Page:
Cebit organizers anticipate that half a million visitors will descend on Hanover, Germany later this month for the giant European tech trade-show.

New products in areas such as high-speed networking, voice-over-IP, storage and smart mobile phones are expected.

Jorg Schomborg, managing director of Cebit Worldwide said: "Even if many clouds are still in the sky, we see signs that the ICT worldwide markets are entering a new phase of recovery and development. Our message today is that we are out of the tunnel – or as they say in our industry, there's a light at the end of the fibre."

Cebit runs from March 18-24, occupies 26 halls and will host 6,300 vendors from 66 countries, Schomborg said. The opening speech will be given by Sony president Kunitake Ando and German Chancellor Gerhard Schröder.

After several false starts, VOIP (voice over Internet Protocol) is expected to assert itself at this year's show. Just this week, Nortel unveiled Wi-Fi handsets, access points and other gear that lets users make voice calls over IP networks.

Mobility will also be a major theme this year. Nokia, Samsung and other big phone makers are expected to show-off new smart phones with cameras and features that take advantage of high-speed GPRS (General Packet Radio Service) networks.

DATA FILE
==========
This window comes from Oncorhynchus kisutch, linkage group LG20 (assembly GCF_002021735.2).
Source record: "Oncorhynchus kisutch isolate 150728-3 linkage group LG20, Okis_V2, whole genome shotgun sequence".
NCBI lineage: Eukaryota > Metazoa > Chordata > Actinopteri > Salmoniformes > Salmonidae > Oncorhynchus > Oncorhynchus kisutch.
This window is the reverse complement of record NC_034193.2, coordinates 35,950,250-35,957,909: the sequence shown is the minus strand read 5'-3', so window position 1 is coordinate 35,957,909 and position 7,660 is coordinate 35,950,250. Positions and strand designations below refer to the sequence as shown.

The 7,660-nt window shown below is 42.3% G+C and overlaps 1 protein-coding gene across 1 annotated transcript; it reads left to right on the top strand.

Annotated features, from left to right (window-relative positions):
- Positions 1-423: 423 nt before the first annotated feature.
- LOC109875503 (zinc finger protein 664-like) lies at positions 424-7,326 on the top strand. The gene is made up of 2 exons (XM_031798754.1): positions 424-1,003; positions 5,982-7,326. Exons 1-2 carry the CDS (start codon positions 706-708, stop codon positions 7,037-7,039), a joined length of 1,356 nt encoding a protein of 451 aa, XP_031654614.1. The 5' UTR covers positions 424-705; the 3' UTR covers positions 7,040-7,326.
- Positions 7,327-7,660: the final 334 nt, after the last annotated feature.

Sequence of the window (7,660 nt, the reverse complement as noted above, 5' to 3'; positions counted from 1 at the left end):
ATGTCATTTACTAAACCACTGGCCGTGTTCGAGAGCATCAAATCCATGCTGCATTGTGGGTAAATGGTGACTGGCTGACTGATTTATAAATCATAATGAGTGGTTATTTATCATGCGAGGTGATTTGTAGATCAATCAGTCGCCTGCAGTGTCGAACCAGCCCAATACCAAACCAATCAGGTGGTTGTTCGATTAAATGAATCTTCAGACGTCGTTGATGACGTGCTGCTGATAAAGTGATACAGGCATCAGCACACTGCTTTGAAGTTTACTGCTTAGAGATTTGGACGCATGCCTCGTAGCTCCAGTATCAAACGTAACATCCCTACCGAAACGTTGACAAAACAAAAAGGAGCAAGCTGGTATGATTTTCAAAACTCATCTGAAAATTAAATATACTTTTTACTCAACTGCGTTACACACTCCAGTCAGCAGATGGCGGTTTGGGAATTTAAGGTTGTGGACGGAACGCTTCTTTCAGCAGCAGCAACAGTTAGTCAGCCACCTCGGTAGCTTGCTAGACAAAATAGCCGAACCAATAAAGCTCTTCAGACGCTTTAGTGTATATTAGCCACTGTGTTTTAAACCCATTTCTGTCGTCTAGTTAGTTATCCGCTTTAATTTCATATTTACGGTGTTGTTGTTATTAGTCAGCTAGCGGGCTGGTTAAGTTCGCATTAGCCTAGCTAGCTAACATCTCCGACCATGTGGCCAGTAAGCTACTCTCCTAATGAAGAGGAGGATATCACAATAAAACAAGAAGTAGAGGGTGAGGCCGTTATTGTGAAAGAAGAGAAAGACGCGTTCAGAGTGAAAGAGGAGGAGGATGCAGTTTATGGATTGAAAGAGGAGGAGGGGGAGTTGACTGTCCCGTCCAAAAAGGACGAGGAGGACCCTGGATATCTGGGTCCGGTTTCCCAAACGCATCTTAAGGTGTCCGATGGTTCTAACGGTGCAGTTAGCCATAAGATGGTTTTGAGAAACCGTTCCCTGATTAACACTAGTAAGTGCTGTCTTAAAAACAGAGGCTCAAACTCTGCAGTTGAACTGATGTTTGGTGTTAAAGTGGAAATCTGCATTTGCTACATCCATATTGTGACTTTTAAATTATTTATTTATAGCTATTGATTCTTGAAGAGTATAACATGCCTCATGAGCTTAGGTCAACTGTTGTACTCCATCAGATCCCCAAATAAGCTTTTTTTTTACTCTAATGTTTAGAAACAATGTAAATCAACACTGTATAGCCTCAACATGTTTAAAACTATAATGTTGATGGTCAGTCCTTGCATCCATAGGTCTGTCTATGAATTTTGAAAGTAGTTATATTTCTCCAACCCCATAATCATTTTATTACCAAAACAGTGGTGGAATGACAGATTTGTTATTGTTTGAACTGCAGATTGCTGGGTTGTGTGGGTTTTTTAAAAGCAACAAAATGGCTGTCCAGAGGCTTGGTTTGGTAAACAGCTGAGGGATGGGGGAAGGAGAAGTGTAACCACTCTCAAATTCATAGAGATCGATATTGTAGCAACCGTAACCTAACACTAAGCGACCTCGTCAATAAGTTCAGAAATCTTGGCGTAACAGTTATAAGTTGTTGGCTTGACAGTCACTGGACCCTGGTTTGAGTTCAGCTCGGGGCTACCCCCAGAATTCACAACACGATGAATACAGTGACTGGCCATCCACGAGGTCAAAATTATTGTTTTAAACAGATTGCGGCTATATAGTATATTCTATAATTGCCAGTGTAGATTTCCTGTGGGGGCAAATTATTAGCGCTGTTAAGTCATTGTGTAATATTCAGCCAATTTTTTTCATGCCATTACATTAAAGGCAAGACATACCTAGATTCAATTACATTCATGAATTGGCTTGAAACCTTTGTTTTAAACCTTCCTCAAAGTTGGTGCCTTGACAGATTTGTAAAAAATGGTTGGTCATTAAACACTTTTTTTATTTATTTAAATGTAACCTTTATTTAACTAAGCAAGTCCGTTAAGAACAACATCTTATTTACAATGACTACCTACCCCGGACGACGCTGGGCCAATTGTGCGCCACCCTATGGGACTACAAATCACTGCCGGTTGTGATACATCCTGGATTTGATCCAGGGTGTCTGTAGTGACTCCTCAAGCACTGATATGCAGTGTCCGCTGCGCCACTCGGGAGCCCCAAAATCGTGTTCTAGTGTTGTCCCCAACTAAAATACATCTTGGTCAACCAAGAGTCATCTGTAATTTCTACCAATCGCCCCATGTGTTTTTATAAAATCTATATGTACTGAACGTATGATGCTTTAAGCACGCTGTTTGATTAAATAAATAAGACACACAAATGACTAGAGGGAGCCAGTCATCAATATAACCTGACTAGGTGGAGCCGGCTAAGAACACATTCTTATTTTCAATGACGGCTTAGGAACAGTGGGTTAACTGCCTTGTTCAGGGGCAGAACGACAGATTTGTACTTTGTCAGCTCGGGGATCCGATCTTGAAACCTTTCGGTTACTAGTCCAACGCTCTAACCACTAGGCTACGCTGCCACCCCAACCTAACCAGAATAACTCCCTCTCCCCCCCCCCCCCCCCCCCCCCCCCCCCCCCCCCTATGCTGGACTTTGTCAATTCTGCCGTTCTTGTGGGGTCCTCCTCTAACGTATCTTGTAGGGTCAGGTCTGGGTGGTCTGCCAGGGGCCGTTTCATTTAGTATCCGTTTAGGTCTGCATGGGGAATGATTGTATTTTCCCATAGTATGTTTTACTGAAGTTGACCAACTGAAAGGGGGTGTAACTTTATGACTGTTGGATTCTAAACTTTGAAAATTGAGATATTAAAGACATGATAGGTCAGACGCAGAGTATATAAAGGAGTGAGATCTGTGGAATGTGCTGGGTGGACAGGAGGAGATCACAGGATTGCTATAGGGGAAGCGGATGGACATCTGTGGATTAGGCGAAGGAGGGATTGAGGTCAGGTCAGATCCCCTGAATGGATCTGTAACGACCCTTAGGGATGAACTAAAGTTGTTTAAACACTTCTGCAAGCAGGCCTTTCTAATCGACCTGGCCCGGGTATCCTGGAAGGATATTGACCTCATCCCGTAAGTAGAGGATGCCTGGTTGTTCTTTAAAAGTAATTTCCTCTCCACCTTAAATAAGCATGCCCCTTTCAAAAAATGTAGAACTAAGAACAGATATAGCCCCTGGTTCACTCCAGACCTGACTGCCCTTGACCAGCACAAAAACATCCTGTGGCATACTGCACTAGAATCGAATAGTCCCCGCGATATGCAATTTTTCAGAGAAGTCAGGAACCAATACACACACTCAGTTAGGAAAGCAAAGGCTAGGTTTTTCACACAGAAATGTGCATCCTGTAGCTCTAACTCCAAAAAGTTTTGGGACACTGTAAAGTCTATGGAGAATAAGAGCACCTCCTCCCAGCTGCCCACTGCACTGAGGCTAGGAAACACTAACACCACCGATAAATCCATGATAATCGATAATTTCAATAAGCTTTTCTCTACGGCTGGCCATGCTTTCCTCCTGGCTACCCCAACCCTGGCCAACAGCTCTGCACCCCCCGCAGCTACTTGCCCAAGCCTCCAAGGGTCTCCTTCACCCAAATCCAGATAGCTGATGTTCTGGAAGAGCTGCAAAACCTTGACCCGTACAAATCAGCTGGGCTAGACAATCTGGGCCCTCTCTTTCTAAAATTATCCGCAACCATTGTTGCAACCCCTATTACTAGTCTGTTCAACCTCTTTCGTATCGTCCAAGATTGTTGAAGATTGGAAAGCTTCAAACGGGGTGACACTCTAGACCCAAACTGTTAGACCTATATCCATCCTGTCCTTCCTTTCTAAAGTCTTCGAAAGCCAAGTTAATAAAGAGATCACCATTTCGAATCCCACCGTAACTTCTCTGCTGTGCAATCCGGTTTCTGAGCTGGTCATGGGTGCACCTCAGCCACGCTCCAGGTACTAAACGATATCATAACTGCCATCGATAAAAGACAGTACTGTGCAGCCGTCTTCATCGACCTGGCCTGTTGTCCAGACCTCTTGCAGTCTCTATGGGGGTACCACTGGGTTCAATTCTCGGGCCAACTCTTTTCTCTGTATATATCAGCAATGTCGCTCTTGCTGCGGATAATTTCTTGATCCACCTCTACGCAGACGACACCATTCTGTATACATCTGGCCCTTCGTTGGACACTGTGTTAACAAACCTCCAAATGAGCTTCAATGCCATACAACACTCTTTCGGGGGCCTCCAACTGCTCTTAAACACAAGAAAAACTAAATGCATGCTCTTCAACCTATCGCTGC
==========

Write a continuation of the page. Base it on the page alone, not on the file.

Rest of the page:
Wireless developments

Demand for wireless data services is driving the need for access points, handsets and notebooks that combine support for GSM (Global System for Mobile Communications), GPRS, EDGE (Enhanced Data Rates for GSM Evolution) and Wi-Fi in a single product. "Several new technologies in this arena will be shown," an industry observer said.

Two upcoming wireless technologies, Ultrawideband (UWB) and WiMax, will also be pushed at the show, with prototypes on show from a handful of vendors.

UWB, which is expected to hit the market next year, could clear up the mess of wires in most homes by shuttling digital files between PCs, video cameras and other devices up to 30 feet apart and at data rates of up to 480Mbps. A battle over standards between Motorola and a group of vendors led by Intel may slow its development.

Small form-factor PCs that take advantage of smaller components will be on show, including consumer models that have personal video-recorders, Dolby Digital 5.1 surround sound and high-end components for gaming.

"The small form-factor desktop is finally here," an analyst said. These desktop computers "are not so much new, but what you'll see are plentiful numbers of them."